For example, in the case of a monophonic broadcast signal, the I signal would contain the broadcast audio, and the Q signal would be nominally zero. The resulting upper and lower sideband signals on lines 7 and 8 would be identical. The left and right audio signals output from the CQUAM detector on lines 17 and 18 would also nominally be identical and equal to the upper and lower sideband audio signals. Either the upper or lower sideband signal is added to each of the CQUAM left and right audio signals. Any amplitude variation, phase shift or time delay in the CQUAM left and right audio signals is essentially identical to that of the upper and lower sideband signal. If these parameters are not identical, the resulting sum will not have a flat amplitude response due to constructive and destructive interference of the two audio signals at various frequencies. Thus, not only are the CQUAM and ISB audio paths matched by phase networks 94 and 96, but the voltage-controlled highpass and lowpass filters are also matched and complementary such that a common signal fed to the input of both the highpass and lowpass filter will yield a signal at the output of the summer with a flat amplitude response, regardless of the crossover frequency to which the filters are set.

One class of complementary filters having acceptable performance, low cost and low complexity is the second-order filter. Another class of complementary filters having acceptable performance, albeit higher cost and complexity, is the odd-order Butterworth filters. Even-order Butterworth filters are less acceptable since the sum of even-order Butterworth filters results in a deep notch at the crossover frequency due to phase shifts in the filter response, thus making them difficult to use as complementary pairs. A first-order pair of Butterworth filters usually lacks enough rejection to provide good performance. Third-order Butterworth filters offer acceptable performance, but are more costly and complex.

Referring again to FIG. 7, voltage-controlled lowpass filters 19 and 20, and voltage-controlled highpass filter 12 implement second-order complementary filters. CQUAM left and right audio lowpass filters 19 and 20 each implement conventional voltage-controlled second-order lowpass filters having essentially identical filter responses. ISB sideband highpass filter 12 has a voltage-controlled first-order allpass filter 100 in parallel with a voltage-controlled second-order lowpass filter 102 having the same response as filters 19 and 20. The outputs of the allpass filter 102 and the lowpass filter 100 are subtracted to form a highpass filter having an amplitude response of a second-order filter with real poles, but having a different phase response. As a result, when the second-order lowpass output of filters 19 or 20 is added to the first-order highpass output of filter 12, the amplitude response is flat, even though the phase response is not flat. It will be appreciated that this approach may be extended to higher order filters as well. Voltage-controlled allpass filter 100 is designed such that the negative frequency of its pole and the positive frequency of its zero are substantially the same as the negative frequency of the pole pair of lowpass filter 102 for all values of the control voltage VCTL2 on line 22.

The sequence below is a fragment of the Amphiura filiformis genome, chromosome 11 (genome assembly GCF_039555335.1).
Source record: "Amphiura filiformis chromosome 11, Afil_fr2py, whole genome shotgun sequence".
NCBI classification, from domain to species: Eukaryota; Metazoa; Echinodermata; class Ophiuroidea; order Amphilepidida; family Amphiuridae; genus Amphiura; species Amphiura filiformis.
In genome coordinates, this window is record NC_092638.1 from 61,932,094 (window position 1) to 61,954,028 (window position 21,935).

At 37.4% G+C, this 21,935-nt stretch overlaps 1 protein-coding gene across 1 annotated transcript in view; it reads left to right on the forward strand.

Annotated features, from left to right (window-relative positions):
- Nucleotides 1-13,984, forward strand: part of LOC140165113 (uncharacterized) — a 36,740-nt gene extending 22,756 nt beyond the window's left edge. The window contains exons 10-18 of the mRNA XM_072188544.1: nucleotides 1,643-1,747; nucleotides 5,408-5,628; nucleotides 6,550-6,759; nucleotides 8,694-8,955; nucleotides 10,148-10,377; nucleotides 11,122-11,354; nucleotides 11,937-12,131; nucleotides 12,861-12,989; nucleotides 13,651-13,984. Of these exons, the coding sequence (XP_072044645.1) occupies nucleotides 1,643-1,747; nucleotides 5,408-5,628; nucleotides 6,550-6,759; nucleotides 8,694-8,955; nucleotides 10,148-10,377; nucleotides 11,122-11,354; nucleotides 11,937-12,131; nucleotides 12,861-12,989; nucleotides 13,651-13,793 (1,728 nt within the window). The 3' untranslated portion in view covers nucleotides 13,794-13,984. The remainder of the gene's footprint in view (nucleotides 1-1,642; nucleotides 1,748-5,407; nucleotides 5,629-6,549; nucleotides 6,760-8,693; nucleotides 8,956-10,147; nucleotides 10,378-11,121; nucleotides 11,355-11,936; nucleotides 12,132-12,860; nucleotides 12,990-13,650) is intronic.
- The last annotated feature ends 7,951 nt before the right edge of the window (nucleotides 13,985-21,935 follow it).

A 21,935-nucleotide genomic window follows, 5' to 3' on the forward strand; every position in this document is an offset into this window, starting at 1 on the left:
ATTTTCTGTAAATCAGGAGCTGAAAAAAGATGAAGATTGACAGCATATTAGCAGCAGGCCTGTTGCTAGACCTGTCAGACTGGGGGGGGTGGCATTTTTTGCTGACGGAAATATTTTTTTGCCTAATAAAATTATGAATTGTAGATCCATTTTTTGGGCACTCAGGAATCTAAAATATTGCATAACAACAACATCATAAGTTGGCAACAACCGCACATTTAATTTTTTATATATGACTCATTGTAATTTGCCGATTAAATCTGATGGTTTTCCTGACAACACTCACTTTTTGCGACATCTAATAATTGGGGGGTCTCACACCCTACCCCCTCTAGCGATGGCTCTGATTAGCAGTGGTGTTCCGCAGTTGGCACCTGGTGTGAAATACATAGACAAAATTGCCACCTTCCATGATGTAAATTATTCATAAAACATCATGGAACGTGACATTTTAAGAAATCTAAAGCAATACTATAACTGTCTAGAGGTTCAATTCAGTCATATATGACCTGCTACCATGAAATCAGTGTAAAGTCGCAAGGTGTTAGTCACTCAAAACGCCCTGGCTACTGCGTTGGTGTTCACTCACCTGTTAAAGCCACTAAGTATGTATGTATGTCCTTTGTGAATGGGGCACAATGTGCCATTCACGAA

Referring to FIG. 8, there is shown a block diagram of another exemplary embodiment of this invention. An AM tuner (not shown) has a CQUAM detector (15, FIG. 6) for providing left and right stereo audio signals on lines 17 and I8, respectively, and a synchronous detector (80, FIG. 6) for providing I and Q audio signals on lines 82 and 84, respectively. A bank of allpass filters 200 implement the phase-shift networks 86, 88, 94 and 96, and summers 90 and 92 of FIG. 6 to provide phase-shifted left and right audio signals on lines 17' and 18', respectively, and detected USB and LSB audio sideband signals on lines 7 and 8, respectively.

FIGS. 9(a) through 9(d) show electronic circuit schematic diagrams of an embodiment of allpass filter bank 200. FIG. 9(a) shows an input buffer stage 300, having an input terminal 302 and an output terminal 304 for each input on lines 17, 18, 82, and 84 of FIG. 8. FIG. 9(b) shows a phase-shift filter stage 310, used to implement each of the phase-shift networks 86, 88, 94 and 96 of FIG. 6. Each phase-shift filter stage 310 has an input terminal 312, for connection to output terminal 304 of a corresponding input buffer stage 300, and an output terminal 314 providing the phase-shifted signal. A variable resistor 306 in input stage 300 adjusts the gain of the input stage and is set so that 30% modulation produces a 1 Vrms signal level at the output 314 of the corresponding phase-shift filter stage 310.

Table 1 of FIG. 9(b) shows two sets of component values for the phase-shift filter stage 310. The first set of component values implements each of phase-shift networks 86, 94 and 96. The second set of component values implements phase-shift network 88, which has an additional 90 phase-shift relative to the other phase shift networks.